Your Name, PCT
Post Office Box 1036
Central Post Office
Mongolia (via China)
Your Name, PCT
АНУ-ын Энх тайвны корпус
Шуудангийн хайрцаг 1036
Mongolia (via China)
TelephonesCellphone service is very common in Mongolia. After completing training and swearing-in as a Volunteer, you will receive a Peace Corps-issued cellphone. Some Volunteers call home using an Internet phone service; the cost is generally whatever the charge is for the Internet connection. Note that many cellphones purchased in the U.S. will not work in Mongolia, so verify that your phone is CDMA or GSM compatible if bringing a smartphone.
InternetIf you bring your own computer, remember that the weather in Mongolia (extreme cold and dust) can be hard on them and electronic equipment may be damaged by power surges. You should consider insuring your computer. All provincial centers have access to the Internet, and most PCVs can get internet at home. Internet cafes are also common in provincial centers. Internet connections are improving in smaller towns and communities. Most schools that PCVs work at will have internet through an Ethernet cord at a minimum.
Housing and Site Location
During pre-service training you will live with a host family. During your two years of service, Volunteers live in small family compounds or in separate apartments, depending on what is available at their permanent site. Volunteers sharing a compound with a Mongolian family may live in their own ger (yurt) or wooden house. A ger is a round tent of about 20 feet in diameter, made of a wooden lattice covered with thick felt. The inside consists of one room with furniture around the circumference and a wood stove in the center. Enhanced cultural interaction, improved language skills, and greater Volunteer safety have all resulted from this living arrangement. Other Volunteers in areas with a larger population may live in apartments.
Most sites are located either in a provincial town center (aimag in Mongolian) anywhere from 50 to almost 2,000 kilometers (31 to 1,240 miles) by road from the capital, or in provincial villages (soums) that are up to four hours by car from an aimag.
Electric current in Mongolia runs at 220-240 volts, 50 cycles with outlets take European-style round pin plugs.
Living Allowance and Money Management
Volunteers receive a monthly allowance in local currency that is sufficient to live at the level of their local community. The allowance covers food, housing, household supplies, clothing, transportation to and from work, utilities, recreation and entertainment, and incidental expenses. Peace Corps Volunteers are expected to live at a level that is comparable with that of their host country counterparts. The Peace Corps discourages Volunteers from supplementing their living allowance with funds from home. However, Volunteers often wish to bring additional money for vacation travel to other countries. For this, credit cards are preferable to cash. If you bring cash, it is recommended to bring new, crisp $20 bills because they are the easiest to exchange. If you choose to bring extra money, bring the amount that will suit your own travel plans and needs.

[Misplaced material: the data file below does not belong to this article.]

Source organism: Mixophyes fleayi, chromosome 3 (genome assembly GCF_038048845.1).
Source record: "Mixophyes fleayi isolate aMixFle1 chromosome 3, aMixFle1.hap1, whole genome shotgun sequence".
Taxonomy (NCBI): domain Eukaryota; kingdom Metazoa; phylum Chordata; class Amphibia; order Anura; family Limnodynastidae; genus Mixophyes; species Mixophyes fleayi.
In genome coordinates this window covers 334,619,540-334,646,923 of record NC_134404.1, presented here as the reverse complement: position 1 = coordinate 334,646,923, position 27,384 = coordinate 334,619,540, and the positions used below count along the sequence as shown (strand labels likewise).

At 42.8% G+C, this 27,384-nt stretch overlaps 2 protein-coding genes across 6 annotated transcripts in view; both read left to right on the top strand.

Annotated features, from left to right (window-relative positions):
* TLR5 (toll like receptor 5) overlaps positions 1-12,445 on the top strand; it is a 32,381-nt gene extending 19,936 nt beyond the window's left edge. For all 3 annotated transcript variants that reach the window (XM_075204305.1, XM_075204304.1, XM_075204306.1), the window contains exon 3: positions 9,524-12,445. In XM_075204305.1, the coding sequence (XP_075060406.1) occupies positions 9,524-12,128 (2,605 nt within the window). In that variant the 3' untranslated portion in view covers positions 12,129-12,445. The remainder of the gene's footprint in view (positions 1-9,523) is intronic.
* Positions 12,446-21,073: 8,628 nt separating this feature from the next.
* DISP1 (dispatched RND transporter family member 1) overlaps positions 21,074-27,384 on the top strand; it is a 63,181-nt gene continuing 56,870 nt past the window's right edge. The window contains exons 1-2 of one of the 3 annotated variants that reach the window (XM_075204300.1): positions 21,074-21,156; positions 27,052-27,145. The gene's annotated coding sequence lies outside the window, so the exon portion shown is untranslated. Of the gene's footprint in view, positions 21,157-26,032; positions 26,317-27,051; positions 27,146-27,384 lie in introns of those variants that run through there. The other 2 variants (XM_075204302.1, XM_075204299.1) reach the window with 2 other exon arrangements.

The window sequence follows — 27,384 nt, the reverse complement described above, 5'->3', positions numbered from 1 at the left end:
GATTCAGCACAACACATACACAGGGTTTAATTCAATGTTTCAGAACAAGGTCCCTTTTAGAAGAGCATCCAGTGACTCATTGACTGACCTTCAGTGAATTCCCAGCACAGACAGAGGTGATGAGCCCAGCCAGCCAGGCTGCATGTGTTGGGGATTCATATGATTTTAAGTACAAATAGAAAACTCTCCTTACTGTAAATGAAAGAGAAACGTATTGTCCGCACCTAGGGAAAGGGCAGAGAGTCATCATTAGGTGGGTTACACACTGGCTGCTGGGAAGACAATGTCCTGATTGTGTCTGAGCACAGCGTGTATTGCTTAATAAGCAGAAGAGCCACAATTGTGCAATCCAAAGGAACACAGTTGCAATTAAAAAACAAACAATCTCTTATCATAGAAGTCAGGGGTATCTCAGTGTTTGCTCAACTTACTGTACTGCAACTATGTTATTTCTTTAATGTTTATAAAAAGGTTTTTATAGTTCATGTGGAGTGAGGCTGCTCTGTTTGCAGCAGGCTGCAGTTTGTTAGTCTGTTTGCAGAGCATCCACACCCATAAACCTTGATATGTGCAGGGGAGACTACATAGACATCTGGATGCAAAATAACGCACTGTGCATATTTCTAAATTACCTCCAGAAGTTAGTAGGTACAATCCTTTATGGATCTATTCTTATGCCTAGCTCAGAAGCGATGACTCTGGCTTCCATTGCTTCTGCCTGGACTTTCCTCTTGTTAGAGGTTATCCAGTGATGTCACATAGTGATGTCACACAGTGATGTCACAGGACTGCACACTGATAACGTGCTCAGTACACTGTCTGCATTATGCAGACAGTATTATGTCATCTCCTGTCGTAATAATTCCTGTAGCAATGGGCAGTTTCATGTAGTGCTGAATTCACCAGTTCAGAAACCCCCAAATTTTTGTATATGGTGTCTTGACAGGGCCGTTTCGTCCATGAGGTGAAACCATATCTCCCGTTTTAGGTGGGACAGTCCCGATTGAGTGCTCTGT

U.S. dollars can be exchanged at various places in Ulaanbaatar and a select number of cities in Mongolia. It is possible to exchange money at a variety of locations, including legal money exchange facilities (State Department Store, Flower Center, etc.) and most major bank branches. Depending on the size of your community, you may be able to change money there as well. Many places will not exchange for U.S. dollars that are old and wrinkled; they like pristine bills. There are two options for getting cash transferred from the United States. The cheapest and easiest is using an ATM machine. ATM machines in urban areas are often internationally connected. Some do not have local fees, but your U.S. bank may charge you to use them. While debit/credit cards are becoming more useful in Mongolia, they are not accepted everywhere. They are able to be used at most hotels, restaurants, and shops in Ulaanbaatar and some urban areas. They also come in handy when traveling outside the country. In smaller shops and markets around Mongolia, retailers are still heavily reliant on cash (Mongolian Tugrik). Traveler’s checks are outdated and are not commonly accepted in Mongolia. Personal checks are not accepted in Mongolia.